[www.aph.gov.au/senate_scrutiny].

Alert Digest 1.16 On the basis of the legal adviser’s report, the secretariat prepares a draft Alert Digest which is considered by the committee at its regular meeting on the Wednesday morning of each Senate sitting week. The Alert Digest contains a brief outline of each of the bills introduced in the previous week, as well as any comments the committee wishes to make. Comments are usually set out by reference to the relevant principle in standing order 24. The Alert Digest is tabled in the Senate on the Wednesday afternoon or the Thursday morning of each Senate sitting week.

1.17 When concerns are raised by the committee and noted in an Alert Digest, correspondence is forwarded to the Minister responsible for the bill (on the Thursday following the tabling of the Alert Digest) inviting him or her to respond to the committee’s concerns. The Minister generally seeks advice from his or her department before responding.

Reports 1.18 When a minister or parliamentary secretary responds to a concern raised in an Alert Digest, the secretariat produces a draft Report for the committee's consideration. A draft Report contains the relevant extract from the Alert Digest, the text of the minister’s response, and any further comments the committee may wish to make. Draft Reports are also considered at the committee’s regular meetings, and, once agreed, are presented to the Senate at the same time as the Alert Digest for that week.

1.19 The committee requests that any response from a minister be received in sufficient time for it to be circulated to members for consideration before the next committee meeting. Ideally, the committee likes to report to the Senate prior to the

Senate’s detailed consideration of bills (committee-of-the-whole stage), so that its views can be taken into account before passage.

1.20 Links to the committee's Alert Digests can be found here:

http://www.aph.gov.au/Parliamentary_Business/Committees/Senate_Committees?url= scrutiny/alerts/2013/index.htm and to the committee's Reports here: http://www.aph.gov.au/Parliamentary_Business/Committees/Senate_Committees?url= scrutiny/bills/2013/index.htm.

Other resources 1.21 The committee also produces occasional reports on matters specifically referred to it by the Senate - see for example, Entry, Search and Seizure Provisions in Commonwealth Legislation, Twelfth Report of 2006. The committee also tables a report, such as this one, which summarises its work during each Parliament following the completion of the relevant Parliament.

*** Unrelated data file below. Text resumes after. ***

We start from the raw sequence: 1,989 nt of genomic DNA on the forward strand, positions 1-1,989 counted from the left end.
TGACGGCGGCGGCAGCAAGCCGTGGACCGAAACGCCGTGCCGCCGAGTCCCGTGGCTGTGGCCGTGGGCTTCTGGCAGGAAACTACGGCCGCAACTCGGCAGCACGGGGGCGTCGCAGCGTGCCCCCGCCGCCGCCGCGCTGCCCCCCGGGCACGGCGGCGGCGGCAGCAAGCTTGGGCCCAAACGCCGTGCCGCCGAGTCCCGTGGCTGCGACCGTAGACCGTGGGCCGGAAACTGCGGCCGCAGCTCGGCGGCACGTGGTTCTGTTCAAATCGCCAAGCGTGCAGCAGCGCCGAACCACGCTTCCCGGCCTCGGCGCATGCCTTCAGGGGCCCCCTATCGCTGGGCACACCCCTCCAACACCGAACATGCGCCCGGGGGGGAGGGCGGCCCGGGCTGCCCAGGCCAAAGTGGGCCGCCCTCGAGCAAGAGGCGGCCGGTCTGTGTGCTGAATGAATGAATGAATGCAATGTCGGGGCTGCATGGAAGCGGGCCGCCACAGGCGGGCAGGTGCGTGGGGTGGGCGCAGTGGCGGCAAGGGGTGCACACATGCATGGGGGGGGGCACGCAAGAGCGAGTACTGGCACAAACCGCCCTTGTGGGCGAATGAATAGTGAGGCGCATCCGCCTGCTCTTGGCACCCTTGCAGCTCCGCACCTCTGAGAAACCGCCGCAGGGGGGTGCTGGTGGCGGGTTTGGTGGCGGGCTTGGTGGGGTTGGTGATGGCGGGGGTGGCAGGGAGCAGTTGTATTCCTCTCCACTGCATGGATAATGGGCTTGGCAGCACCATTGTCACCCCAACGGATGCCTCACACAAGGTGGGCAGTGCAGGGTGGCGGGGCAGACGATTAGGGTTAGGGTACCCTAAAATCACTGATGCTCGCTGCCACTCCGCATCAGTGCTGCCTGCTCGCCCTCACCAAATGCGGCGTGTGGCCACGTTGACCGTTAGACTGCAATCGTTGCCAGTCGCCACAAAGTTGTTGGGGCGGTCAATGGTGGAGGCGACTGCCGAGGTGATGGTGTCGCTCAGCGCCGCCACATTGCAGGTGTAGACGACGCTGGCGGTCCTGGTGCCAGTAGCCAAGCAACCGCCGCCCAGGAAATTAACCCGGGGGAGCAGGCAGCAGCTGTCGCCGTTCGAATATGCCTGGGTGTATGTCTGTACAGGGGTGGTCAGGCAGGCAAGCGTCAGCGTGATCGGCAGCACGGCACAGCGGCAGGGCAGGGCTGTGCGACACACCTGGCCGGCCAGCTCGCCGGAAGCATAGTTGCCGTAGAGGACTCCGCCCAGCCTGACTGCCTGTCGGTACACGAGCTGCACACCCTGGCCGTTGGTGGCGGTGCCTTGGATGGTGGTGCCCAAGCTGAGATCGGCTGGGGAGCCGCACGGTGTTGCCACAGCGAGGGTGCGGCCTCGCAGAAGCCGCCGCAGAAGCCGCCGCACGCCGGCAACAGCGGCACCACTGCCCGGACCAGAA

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Structure of the report 1.22 The structure of this report is:

• Chapter 2 provides examples of the committee's work during the 42 nd

Parliament against principle 24(a)(1)(i);

• Chapter 3 provides examples of the committee's work during the 42 nd

Parliament against principle 24(a)(1)(ii);

• Chapter 4 provides examples of the committee's work during the 42 nd

Parliament against principle 24(a)(1)(iii);

• Chapter 5 provides examples of the committee's work during the 42 nd

Parliament against principle 24(a)(1)(iv); and

• Chapter 6 provides examples of the committee's work during the 42 nd

Parliament against principle 24(a)(1)(v).

Acknowledgements 1.23 The committee wishes to acknowledge the work and assistance of its legal advisers during the 42nd Parliament: Professor Jim Davis, Professor Suzanne Tongue and Associate Professor Leighton McDonald.

1.24 The committee also wishes to acknowledge the assistance of ministers, departments and agencies during the reporting period. Their responsiveness to the committee is critical to the legislative process by ensuring that the committee can perform its scrutiny function effectively.

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Chapter 2

Provisions which trespass unduly upon personal rights and liberties

Application of criterion set out in standing order 24(1)(a)(i) 2.1 The committee is required to report on whether the provisions of proposed legislation could ‘trespass unduly on personal rights and liberties’ (emphasis added). For example, a bill might raise issues relating to:

• having a retrospective and adverse effect on those to whom it applies, sometimes from the date of a media announcement (in these instances known as ‘legislation by press release’);

• abrogating the privilege against self-incrimination (the right people have

at common law to avoid incriminating themselves and to remain silent when questioned about an offence in which they were allegedly involved);

• reversing the common law onus of proof (requiring a person to prove their innocence when legal proceedings are taken against them);

• imposing strict or absolute liability as an element of fault for an offence;

• authorising search and seizure without the need to obtain a judicial

warrant;

• privacy, including the confidentiality of professional communications with a person's legal advisers;

• equipping officers with oppressive powers for use against a vulnerable group of people; or

• taking away Parliament’s right to obtain information from the Executive.